More than one-fourth of delinquent mortgage borrowers who got principal reductions of 20% or more defaulted again within six months, Fitch Inc. said Tuesday.
Though servicers have not used principal reductions "to an extent which allows a clear determination of their success," Fitch said, the amount of principal reduction "has not made a great deal of difference to date in the success" of modifications. Instead, a combination of principal and interest reductions has reduced redefaults, Fitch found.
The rating agency's analysis clashes with that of analysts and academics who found that reducing principal — rather than reducing or freezing the interest rate and allowing missed payments to be rolled into the balance — helped prevent repeat defaults.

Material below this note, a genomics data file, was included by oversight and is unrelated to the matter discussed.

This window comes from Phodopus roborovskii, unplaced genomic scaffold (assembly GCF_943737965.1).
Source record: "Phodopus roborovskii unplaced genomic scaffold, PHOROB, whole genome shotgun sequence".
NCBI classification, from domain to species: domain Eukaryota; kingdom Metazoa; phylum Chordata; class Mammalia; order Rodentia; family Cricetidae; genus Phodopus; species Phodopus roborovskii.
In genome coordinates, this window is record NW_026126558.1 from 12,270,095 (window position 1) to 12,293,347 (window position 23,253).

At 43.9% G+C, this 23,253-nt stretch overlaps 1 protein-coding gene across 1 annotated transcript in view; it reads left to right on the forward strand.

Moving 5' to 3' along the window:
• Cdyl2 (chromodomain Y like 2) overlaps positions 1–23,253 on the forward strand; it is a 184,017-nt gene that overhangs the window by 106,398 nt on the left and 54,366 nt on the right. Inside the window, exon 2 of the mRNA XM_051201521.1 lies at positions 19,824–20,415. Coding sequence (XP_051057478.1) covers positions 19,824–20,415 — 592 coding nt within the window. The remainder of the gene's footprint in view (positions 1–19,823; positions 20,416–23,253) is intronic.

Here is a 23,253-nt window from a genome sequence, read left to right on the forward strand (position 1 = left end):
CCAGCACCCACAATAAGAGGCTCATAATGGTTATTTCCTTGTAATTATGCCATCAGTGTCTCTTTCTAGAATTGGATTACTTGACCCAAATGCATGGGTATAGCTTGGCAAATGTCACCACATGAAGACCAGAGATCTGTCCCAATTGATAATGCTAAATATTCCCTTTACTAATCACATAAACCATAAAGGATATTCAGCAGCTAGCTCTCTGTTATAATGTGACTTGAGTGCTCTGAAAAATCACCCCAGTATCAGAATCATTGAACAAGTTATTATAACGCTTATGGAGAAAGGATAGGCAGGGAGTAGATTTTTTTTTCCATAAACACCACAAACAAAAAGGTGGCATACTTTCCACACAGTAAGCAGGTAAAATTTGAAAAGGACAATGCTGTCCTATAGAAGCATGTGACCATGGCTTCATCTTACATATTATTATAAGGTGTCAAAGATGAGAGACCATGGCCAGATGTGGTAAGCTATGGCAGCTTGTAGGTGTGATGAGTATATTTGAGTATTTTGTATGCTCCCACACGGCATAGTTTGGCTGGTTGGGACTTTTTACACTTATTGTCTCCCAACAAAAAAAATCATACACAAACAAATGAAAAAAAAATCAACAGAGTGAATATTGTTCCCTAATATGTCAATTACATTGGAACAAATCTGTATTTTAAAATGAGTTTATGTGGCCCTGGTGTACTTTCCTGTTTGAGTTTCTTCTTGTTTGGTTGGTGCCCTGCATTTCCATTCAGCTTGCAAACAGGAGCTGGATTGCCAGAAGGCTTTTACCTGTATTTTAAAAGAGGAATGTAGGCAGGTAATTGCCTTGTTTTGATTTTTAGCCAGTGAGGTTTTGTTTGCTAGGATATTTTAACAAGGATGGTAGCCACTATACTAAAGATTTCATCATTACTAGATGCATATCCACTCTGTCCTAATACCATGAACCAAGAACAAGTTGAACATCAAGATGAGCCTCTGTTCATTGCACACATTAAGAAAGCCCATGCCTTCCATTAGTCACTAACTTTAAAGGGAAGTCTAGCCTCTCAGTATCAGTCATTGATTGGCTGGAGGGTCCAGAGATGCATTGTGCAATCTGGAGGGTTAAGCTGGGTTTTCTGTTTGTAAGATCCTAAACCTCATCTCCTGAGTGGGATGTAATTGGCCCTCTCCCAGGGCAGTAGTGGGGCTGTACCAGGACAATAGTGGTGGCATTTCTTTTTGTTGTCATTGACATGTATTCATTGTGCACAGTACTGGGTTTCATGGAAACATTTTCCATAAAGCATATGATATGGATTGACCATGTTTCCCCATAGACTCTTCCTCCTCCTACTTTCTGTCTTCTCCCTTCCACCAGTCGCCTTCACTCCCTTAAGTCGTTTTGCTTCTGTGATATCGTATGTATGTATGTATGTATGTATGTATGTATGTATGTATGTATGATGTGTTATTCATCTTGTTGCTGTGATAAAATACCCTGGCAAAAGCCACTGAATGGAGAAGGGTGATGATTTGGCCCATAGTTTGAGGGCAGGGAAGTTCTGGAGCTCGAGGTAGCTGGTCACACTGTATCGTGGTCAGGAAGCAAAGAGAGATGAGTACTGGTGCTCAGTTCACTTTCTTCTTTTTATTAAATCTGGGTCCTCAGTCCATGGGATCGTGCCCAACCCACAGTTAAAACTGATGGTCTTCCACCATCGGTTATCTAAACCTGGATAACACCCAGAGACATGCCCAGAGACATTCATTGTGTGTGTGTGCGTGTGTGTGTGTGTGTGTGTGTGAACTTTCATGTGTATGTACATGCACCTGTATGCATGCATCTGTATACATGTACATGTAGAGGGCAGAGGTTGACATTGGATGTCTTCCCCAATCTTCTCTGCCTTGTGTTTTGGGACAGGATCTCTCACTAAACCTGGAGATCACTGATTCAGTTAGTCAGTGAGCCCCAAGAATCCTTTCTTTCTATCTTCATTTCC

According to Fitch, roughly 28% of loans that had principal reduced by 20% or more redefaulted in six months, whereas loans with principal and interest reductions had a 21% redefault rate in the same period. Loans with 10% to 20% increases in principal and interest had the highest redefault rate, at 49%, Fitch said.